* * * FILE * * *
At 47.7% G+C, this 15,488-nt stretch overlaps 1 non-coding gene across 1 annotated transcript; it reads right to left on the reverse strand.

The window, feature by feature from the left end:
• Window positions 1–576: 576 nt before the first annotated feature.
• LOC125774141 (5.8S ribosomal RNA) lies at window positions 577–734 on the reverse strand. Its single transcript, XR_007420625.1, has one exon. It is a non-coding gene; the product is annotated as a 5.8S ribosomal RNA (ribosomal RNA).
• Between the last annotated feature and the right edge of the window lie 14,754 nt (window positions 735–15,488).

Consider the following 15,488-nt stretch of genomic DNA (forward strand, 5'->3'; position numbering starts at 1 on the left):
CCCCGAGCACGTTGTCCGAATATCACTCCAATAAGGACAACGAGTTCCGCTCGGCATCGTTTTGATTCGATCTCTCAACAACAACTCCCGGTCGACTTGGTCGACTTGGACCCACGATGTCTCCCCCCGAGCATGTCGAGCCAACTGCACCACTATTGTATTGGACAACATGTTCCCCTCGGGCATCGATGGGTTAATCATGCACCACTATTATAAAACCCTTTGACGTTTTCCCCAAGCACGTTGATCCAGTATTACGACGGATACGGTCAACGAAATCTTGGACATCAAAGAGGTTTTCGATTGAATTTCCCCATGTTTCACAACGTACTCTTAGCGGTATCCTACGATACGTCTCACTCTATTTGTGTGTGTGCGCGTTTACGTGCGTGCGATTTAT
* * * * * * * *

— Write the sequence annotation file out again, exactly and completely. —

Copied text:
At 47.7% G+C, this 15,488-nt stretch overlaps 1 non-coding gene across 1 annotated transcript; it reads right to left on the reverse strand.

The window, feature by feature from the left end:
• Window positions 1–576: 576 nt before the first annotated feature.
• LOC125774141 (5.8S ribosomal RNA) lies at window positions 577–734 on the reverse strand. Its single transcript, XR_007420625.1, has one exon. It is a non-coding gene; the product is annotated as a 5.8S ribosomal RNA (ribosomal RNA).
• Between the last annotated feature and the right edge of the window lie 14,754 nt (window positions 735–15,488).

Consider the following 15,488-nt stretch of genomic DNA (forward strand, 5'->3'; position numbering starts at 1 on the left):
CCCCGAGCACGTTGTCCGAATATCACTCCAATAAGGACAACGAGTTCCGCTCGGCATCGTTTTGATTCGATCTCTCAACAACAACTCCCGGTCGACTTGGTCGACTTGGACCCACGATGTCTCCCCCCGAGCATGTCGAGCCAACTGCACCACTATTGTATTGGACAACATGTTCCCCTCGGGCATCGATGGGTTAATCATGCACCACTATTATAAAACCCTTTGACGTTTTCCCCAAGCACGTTGATCCAGTATTACGACGGATACGGTCAACGAAATCTTGGACATCAAAGAGGTTTTCGATTGAATTTCCCCATGTTTCACAACGTACTCTTAGCGGTATCCTACGATACGTCTCACTCTATTTGTGTGTGTGCGCGTTTACGTGCGTGCGATTTAT